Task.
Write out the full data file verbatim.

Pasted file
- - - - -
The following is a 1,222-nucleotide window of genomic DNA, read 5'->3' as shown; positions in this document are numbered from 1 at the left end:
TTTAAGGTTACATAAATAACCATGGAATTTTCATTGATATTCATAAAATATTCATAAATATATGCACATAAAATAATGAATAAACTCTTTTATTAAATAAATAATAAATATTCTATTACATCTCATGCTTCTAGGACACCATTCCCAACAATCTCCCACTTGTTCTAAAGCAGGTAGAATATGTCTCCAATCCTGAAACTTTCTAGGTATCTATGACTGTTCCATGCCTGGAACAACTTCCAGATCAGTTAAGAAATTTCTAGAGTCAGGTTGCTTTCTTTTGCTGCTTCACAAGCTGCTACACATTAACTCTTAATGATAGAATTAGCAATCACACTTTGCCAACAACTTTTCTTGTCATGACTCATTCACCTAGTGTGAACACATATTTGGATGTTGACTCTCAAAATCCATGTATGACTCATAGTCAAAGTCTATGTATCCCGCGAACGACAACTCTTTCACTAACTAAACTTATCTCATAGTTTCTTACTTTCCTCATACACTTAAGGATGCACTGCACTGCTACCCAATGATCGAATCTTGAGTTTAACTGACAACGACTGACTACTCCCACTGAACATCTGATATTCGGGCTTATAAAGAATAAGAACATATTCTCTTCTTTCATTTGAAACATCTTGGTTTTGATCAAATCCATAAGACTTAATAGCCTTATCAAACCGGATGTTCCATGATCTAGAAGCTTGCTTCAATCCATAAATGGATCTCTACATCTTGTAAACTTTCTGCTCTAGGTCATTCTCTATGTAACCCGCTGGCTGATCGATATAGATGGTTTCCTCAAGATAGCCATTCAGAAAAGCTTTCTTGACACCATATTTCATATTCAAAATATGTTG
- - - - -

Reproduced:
The following is a 1,222-nucleotide window of genomic DNA, read 5'->3' as shown; positions in this document are numbered from 1 at the left end:
TTTAAGGTTACATAAATAACCATGGAATTTTCATTGATATTCATAAAATATTCATAAATATATGCACATAAAATAATGAATAAACTCTTTTATTAAATAAATAATAAATATTCTATTACATCTCATGCTTCTAGGACACCATTCCCAACAATCTCCCACTTGTTCTAAAGCAGGTAGAATATGTCTCCAATCCTGAAACTTTCTAGGTATCTATGACTGTTCCATGCCTGGAACAACTTCCAGATCAGTTAAGAAATTTCTAGAGTCAGGTTGCTTTCTTTTGCTGCTTCACAAGCTGCTACACATTAACTCTTAATGATAGAATTAGCAATCACACTTTGCCAACAACTTTTCTTGTCATGACTCATTCACCTAGTGTGAACACATATTTGGATGTTGACTCTCAAAATCCATGTATGACTCATAGTCAAAGTCTATGTATCCCGCGAACGACAACTCTTTCACTAACTAAACTTATCTCATAGTTTCTTACTTTCCTCATACACTTAAGGATGCACTGCACTGCTACCCAATGATCGAATCTTGAGTTTAACTGACAACGACTGACTACTCCCACTGAACATCTGATATTCGGGCTTATAAAGAATAAGAACATATTCTCTTCTTTCATTTGAAACATCTTGGTTTTGATCAAATCCATAAGACTTAATAGCCTTATCAAACCGGATGTTCCATGATCTAGAAGCTTGCTTCAATCCATAAATGGATCTCTACATCTTGTAAACTTTCTGCTCTAGGTCATTCTCTATGTAACCCGCTGGCTGATCGATATAGATGGTTTCCTCAAGATAGCCATTCAGAAAAGCTTTCTTGACACCATATTTCATATTCAAAATATGTTG